How To Admit You're The One Who Messed Up
It happens to all of us sometimes. Your partner has just said or done something that made you livid. You start arguing, your tones getting more and more strident with each response.
But suddenly you hear terrible words coming out of your mouth and you realize: this isn’t the big deal you thought it was. Maybe you completely misunderstood the situation to begin with. There’s someone who is in the wrong here, and it looks like it is you.
How you know you're in the wrong
It’s not always easy to identify bad behavior and to accept that you are the one in the wrong. Examining the situation as if it is happening to a third person can help.
For instance, if you are feeling jealous of a partner’s friend or coworker, ask yourself this: would you feel suspicious if you observed that in a friend’s relationship? Has your partner ever given you reason to feel jealous? If not, you may be the one showing toxic behavior.
In other situations, sometimes the wrong behavior is belittling or insulting the person you are in love with. If you wouldn’t want someone to talk that way to you, accept that you are the one acting badly.
Apologize in a thoughtful way
The apology is a tough part for a lot of people. Apologizing makes you vulnerable. If you grew up in the sort of family where admitting you were wrong meant getting berated for your error, it can be hard to expose yourself. But a heartfelt, sincere apology is an important step if you are going to make things right.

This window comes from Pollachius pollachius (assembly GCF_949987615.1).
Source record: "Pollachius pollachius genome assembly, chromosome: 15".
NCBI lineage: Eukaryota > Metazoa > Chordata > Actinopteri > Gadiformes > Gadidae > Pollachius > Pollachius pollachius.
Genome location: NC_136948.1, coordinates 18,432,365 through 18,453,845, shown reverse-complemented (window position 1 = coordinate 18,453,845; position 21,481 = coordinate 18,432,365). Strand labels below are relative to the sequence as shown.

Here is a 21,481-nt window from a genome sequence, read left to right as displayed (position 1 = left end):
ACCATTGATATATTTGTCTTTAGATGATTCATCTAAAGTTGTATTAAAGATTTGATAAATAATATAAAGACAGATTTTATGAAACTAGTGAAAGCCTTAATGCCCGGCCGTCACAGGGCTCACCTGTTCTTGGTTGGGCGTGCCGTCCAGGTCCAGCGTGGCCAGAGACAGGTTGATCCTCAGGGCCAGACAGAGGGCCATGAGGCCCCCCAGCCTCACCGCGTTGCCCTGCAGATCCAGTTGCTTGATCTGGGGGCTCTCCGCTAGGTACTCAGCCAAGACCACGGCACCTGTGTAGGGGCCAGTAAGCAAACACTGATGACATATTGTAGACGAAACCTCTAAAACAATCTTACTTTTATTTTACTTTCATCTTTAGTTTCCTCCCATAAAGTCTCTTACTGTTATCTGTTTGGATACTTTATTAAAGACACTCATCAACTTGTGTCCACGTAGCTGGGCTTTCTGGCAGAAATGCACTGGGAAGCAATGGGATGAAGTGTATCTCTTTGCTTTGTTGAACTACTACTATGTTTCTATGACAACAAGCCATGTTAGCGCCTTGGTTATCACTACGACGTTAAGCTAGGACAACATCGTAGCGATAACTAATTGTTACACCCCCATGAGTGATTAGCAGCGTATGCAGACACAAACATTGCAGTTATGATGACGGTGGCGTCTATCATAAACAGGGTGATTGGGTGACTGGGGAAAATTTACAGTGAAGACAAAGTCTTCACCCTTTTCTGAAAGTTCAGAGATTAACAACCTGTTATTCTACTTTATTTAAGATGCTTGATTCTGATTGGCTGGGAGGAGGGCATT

Start by admitting what you did or said wrong. Maybe you name-called or insulted your partner. Maybe you accused them of wrongdoing because of your own insecurity. Whatever it was, identify the behavior verbally so they know that you are aware of what you did.
Then, explain why or how it happened. This is not the same as giving an excuse. “I’m sorry I called you names, I just get really insecure,” is not an okay apology.
“I called you names and that was unacceptable. It’s a product of my insecurity and I am working on that,” shows genuine remorse.
Make changes in the future
The most important part of an apology is changing your behavior. Often, our bad behavior comes out because we are being highly reactive. Something triggers a poor response, and we’re off and running before we really think about it.
The way out of this is to identify patterns and short circuit them before going into a full-on spiral. When you feel yourself starting to heat up and get angry, make a conscious effort to stop yourself and analyze what is going on. Are the words you are about to say kind and productive? Would you feel okay if they were said to you? If necessary, tell your partner you need a moment of quiet to think.
Change doesn’t come instantly. It can take some time to consistently recognize destructive patterns and replace them with constructive ones. But it does get easier. By making yourself more trusting and open-minded and working to be less negative and reactive, you can improve your relationships and become a better version of yourself.